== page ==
Words: Jon Gower
One of the most poignant memorials on Enlli is a small promontory called Trwyn y Fynwent, or Graveyard Point, commemorating the place where a Trinity House supply boat was dashed and smashed against the rocks in November 1822, not long after the building of the lighthouse. Half a dozen souls were lost in a whipping, treacherous squall, including the daughter of the skipper, who was returning from a trip to buy her wedding dress. A local poet, Ieuan Llŷn, penned her a lengthy lament, remarking, sadly, how her dark, long hair floated like seaweed, tantalizingly out of reach of the islanders’ outstretched, helping hands.
Not everyone likes life on Enlli. One wannabe modern hermit lost his mind and had to be winched off by helicopter. The Bardsey Trust, which now administers the island, always makes sure that employees have companions to keep them on an even keel. And the occasional poet, such as the curmudgeonly south Walian Harri Webb, ladled out scorn for the place, just to cheer himself up:
No, I’ve never been there, with luck never shall,
Would be bored stiff in five minutes. All islands
Of this size are horrible alike, fit only
For sheep, saints and lighthousekeepers…
Almost, but not quite, nowhere.
But while Webb, the miserable librarian from Mountain Ash, couldn’t abide even the thought of the place, it remains for many – be they people or birds – an important destination. For the artist and writer Brenda Chamberlain, who lived here between 1947 and 1961 and wrote a simply marvellous evocation of the island in the form of Tide Race, Enlli was both ‘sanctuary and prison’ and there is that about islands, there is that dichotomy. They can offer an illusion of freedom, despite being surrounded on all sides by the waves. But they can make very excellent prisons, too. Think of Robin’s Island. Rikers Island. Alcatraz. Storms can maroon and getting off the island can be a tricky business when the winds change from keening to battering.
The shadows are lengthening: time for a last round of the birding hot spots to see what’s come in. The island’s withy-beds, or willow plantings are always worth a gander: you may see a bright flick of colour, a redstart’s tail, or see willow warblers, weaving their way through the foliage, alert for insects. For avian visitors touchdown here, in these green oases, can be a matter of life or death and it always seems nothing short of miraculous that often very small birds can traverse huge tracts of sea and land, following the daylight, the lengthening days which act as a grail for migrants, and make landfall on this rock.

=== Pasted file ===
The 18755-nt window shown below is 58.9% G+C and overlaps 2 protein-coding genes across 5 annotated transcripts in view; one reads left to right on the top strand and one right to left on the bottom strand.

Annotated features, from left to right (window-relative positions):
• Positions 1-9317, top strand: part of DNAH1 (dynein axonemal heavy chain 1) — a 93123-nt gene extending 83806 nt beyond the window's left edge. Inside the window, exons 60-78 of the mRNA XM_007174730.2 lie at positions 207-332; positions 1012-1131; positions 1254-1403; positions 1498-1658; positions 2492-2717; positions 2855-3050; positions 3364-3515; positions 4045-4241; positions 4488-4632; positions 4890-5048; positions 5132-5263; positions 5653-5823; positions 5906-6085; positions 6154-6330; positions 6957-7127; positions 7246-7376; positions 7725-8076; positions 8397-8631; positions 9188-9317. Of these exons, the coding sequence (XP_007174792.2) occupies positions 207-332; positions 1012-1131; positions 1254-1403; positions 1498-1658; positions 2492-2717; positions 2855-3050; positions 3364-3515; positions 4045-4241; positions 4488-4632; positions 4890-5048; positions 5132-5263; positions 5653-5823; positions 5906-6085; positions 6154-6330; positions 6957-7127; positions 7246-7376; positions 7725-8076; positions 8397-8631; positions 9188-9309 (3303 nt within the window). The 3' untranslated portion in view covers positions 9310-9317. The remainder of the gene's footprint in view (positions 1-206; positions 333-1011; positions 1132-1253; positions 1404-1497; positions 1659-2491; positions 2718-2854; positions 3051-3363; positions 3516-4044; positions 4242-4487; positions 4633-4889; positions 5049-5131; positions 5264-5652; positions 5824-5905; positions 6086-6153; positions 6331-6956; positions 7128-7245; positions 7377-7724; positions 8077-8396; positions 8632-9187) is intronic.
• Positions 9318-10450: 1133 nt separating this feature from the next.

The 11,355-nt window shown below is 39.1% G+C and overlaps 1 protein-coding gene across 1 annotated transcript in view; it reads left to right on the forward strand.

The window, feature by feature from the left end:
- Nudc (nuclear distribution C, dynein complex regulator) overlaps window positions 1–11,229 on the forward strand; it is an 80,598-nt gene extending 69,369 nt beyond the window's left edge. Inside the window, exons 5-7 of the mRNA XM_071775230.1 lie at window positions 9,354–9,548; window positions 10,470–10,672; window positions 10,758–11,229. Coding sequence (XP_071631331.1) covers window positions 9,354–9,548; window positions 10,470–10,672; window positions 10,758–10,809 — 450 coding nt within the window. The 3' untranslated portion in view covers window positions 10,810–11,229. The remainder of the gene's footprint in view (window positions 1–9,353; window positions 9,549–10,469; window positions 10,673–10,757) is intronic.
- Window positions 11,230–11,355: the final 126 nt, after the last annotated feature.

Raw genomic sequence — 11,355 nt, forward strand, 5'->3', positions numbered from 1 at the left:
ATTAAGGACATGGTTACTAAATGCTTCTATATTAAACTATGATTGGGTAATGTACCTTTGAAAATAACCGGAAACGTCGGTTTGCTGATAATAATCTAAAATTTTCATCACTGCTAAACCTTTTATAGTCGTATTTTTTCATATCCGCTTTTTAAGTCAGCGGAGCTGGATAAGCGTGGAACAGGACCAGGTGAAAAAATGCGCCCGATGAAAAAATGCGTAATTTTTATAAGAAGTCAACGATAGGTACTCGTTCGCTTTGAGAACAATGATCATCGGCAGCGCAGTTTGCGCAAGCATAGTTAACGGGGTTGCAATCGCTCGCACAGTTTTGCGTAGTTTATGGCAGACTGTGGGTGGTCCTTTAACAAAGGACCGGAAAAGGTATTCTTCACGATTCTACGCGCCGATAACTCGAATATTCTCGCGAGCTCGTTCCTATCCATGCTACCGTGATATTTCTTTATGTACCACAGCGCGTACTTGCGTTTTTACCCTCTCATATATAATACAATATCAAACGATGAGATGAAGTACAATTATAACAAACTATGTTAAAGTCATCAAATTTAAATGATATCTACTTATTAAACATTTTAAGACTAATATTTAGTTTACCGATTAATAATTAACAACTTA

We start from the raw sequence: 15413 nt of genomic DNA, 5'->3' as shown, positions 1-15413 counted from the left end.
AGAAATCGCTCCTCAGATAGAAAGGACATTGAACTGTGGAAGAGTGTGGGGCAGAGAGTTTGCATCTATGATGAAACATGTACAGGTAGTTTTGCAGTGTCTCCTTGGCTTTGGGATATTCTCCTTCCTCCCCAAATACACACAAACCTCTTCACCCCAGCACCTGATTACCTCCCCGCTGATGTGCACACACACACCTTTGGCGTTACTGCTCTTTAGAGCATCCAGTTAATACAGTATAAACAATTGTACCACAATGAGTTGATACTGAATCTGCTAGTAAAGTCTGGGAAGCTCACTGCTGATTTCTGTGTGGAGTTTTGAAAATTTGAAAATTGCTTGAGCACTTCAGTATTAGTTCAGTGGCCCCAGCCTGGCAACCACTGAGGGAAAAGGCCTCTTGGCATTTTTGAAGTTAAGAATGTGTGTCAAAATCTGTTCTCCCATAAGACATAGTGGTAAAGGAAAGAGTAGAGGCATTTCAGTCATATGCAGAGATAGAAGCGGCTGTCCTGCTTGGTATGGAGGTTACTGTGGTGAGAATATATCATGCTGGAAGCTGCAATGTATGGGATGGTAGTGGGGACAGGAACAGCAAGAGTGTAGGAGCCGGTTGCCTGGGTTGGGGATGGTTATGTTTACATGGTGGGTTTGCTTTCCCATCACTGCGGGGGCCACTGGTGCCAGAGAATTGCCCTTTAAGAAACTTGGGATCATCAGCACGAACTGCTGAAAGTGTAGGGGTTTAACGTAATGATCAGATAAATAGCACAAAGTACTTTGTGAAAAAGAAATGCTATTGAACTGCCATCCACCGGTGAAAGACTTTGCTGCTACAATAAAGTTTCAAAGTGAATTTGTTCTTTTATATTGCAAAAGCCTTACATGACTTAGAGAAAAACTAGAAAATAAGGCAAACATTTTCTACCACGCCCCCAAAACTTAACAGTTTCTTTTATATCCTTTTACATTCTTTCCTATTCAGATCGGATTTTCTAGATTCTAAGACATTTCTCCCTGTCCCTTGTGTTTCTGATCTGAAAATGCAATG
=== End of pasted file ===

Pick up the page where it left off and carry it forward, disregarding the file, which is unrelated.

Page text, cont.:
At one end of Enlli there is a gathering of religious buildings, including a chapel with an asthmatic organ. There’s a stone cross, and the remains of a monastery. It’s still a sanctuary, as the little birds which flit around the buildings attest.
A branch quivers inside an island conifer. A blur of feathers shakes itself. It’s a goldcrest, our smallest bird, less substantial than my thumb. It has three miniscule crystals of magnetite embedded in its head to help it navigate. I watch it awhile as it feeds frenetically, needling about in the small pine plantation at the northern end of the island, a stoic traveller, finding sustenance on this Holy Isle, fattening up before flitting off into space, once more launched on its daunting peregrination, its most determined journey.
The gold-streaked crown of the little traveller flashes in the caught light of the westering sun as it gains height and it’s hard to keep track of it through the binoculars. Its wings are a whirr, a blur, an incredibly rapid mechanism of flight.
A lighthouse flash catches its departing form, makes the little bird blaze, the whirring wings incandesce: it looks for the briefest instant like a tiny angel. Soon the goldcrest turns into a speck and then devolves into nothingness. The tiny pilgrim, intent on returning to Europe’s northern rim, has simply become as one with the widening sky.